“Freedom of press is the heart of social and political intercourse. The press has now presumed the role of the public educator making formal and non-formal education feasible in a large scale particularly in the developing world, where television or modern communication devices are not still available for all sections of society.”
Sometimes where there has been high publicity of court cases, the media has played a crucial role in creating panic among the viewers, making fair trial nearly impossible. There have been grounds why the attention of the media around certain cases is sensationally high. The grounds are:
Cases could involve children or they could be so barbaric or gruesome that the media considers it mandatory to sensationalize such cases.
The case could concern a leading celebrity either as a victim or as an accused.
In the cases where leading celebrities are involved, the influence of the media could drastically change the opinion of the "fans" of such influential celebrities. One such case has been Rhea Chakraborty v. State of Bihar, 2020 (Sushant Singh Rajput Death Case) where media had played a crucial role and the accused raised the issue of media trials.
INTERPLAY BETWEEN MEDIA TRIAL V. FAIR TRIAL
At the same time, the "Right to Fair Trial", i.e., a trial uninfluenced by extraneous pressures is acknowledged as a basic tenet of justice in India. Legal provisions aimed at securing the said right is contained under the Contempt of Courts Act, 1971 and under Articles 129 and 215 of the Indian Constitution (Contempt Jurisdiction that is; Power of Supreme Court and High Court to punish for Contempt of itself respectively).
The major concern of the media is the restrictions that are imposed on the discussion or declaration of matters relating to the merits of a case pending before a Court. A journalist can be held responsible for contempt of Court if he publishes anything which prejudices a ‘fair trial’ that impacts the impartiality of the Court to decide a cause on its merits, irrespective of the nature of the proceeding whether civil or criminal?
The Hon'ble Supreme Court of Indi, in the matter of Sahara India Real Estate Corporation Ltd. and Ors.Vs. Securities and Exchange Board of India case instituted the five judge Constitution Bench when during the pendency of appeal despite the interim order of the Court some of the news papers published the proceedings of the judgment, the Hon'ble Court laid down appropriate guidelines with regard to reporting in electronic and print media of matters which is sub judice in Court including public disclosure of documents forming part of Court proceedings and also the manner and extent of publicity to be given by print/electronic media of pleadings/documents filed in proceeding in Court which are pending and not yet adjudicated upon.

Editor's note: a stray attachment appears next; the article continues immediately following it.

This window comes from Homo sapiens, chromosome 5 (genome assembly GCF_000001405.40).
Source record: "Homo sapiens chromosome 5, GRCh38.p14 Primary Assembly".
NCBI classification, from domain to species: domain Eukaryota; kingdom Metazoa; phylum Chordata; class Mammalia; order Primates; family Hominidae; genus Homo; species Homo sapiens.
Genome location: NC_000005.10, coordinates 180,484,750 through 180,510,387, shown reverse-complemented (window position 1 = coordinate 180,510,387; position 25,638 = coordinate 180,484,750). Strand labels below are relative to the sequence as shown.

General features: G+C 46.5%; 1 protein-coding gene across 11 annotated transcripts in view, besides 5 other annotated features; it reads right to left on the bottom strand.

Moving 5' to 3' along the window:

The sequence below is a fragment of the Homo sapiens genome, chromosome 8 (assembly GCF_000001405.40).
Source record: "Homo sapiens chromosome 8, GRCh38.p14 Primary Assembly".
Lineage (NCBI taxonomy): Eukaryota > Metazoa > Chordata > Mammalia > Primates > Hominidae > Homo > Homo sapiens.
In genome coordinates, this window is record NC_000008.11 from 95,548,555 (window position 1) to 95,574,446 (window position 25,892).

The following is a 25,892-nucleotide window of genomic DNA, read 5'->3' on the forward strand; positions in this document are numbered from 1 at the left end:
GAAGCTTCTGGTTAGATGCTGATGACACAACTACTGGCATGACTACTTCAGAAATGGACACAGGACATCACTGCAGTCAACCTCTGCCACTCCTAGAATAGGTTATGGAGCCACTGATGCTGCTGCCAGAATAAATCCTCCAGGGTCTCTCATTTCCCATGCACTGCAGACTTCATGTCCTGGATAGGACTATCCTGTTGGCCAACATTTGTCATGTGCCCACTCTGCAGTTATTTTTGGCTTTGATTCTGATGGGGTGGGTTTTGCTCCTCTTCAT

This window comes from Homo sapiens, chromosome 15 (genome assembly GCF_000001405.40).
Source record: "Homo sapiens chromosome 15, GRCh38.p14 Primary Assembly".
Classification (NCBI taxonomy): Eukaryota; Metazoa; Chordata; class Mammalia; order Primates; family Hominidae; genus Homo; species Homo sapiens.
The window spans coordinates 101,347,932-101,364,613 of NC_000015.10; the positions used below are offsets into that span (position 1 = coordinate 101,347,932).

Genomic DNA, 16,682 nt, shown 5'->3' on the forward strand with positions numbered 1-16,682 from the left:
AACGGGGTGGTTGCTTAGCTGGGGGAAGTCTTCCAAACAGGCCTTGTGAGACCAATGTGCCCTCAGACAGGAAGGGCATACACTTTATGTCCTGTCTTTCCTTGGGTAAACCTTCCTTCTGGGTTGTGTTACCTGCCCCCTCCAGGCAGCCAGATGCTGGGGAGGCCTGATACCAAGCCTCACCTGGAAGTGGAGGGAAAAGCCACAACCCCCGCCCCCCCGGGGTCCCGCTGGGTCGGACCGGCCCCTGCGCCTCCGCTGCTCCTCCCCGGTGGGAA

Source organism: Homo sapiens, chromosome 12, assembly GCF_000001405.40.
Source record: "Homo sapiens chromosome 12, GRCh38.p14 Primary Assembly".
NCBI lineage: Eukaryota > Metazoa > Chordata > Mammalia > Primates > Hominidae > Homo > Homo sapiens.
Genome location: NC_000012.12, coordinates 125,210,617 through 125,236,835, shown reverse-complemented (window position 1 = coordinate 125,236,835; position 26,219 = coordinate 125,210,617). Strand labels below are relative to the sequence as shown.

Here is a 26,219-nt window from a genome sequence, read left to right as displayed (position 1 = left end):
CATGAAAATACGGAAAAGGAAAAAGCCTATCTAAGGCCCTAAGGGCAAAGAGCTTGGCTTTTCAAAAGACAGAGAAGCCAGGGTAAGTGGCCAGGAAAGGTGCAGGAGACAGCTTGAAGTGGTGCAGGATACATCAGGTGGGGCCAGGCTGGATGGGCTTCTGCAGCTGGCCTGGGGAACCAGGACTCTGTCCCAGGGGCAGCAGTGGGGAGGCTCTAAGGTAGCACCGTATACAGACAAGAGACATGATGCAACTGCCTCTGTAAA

DOES MEDIA TRIAL LEADS TO A DISCORD OF RIGHTS?
The discussion above clearly leads to the conclusion that Media trial has negative as well as positive outcomes. If on one hand it has led to harassment of the innocent, it has also led to conviction of the accused, which would not have been possible without its intervention.
The question however is whether such harassment of the innocent is a cost worthy of getting a few guilty to justice? The answer probably lies in a famous statement made by a legendary English jurist way back in the 1760’s:-"It is better that ten guilty persons escape than that one innocent suffer"
This common law maxim has also been accepted in India, on the basis of which the Supreme Court of India observed that there must be a fact of prejudice being caused. A mere possibility of prejudice being caused is not enough to occasion a failure of justice. However, a balancing approach is the need of the hour. If on one hand there is a need to respect the freedom of speech and expression, a right guaranteed under Article 19, which is also available to the media, it also has to be ensured that on the other hand that it does not converge and violate the right to a fair trial recognized under Article 21.
The 200th report of the Law Commission on “Trial by Media” has been a welcome step in this regard. Media should acknowledge the fact that whatever they publish has a great impact over the spectator and hence, a right balance should be struck by courts while interpretation of cases, between the right to free press and principles of natural justice guiding fair trial of cases.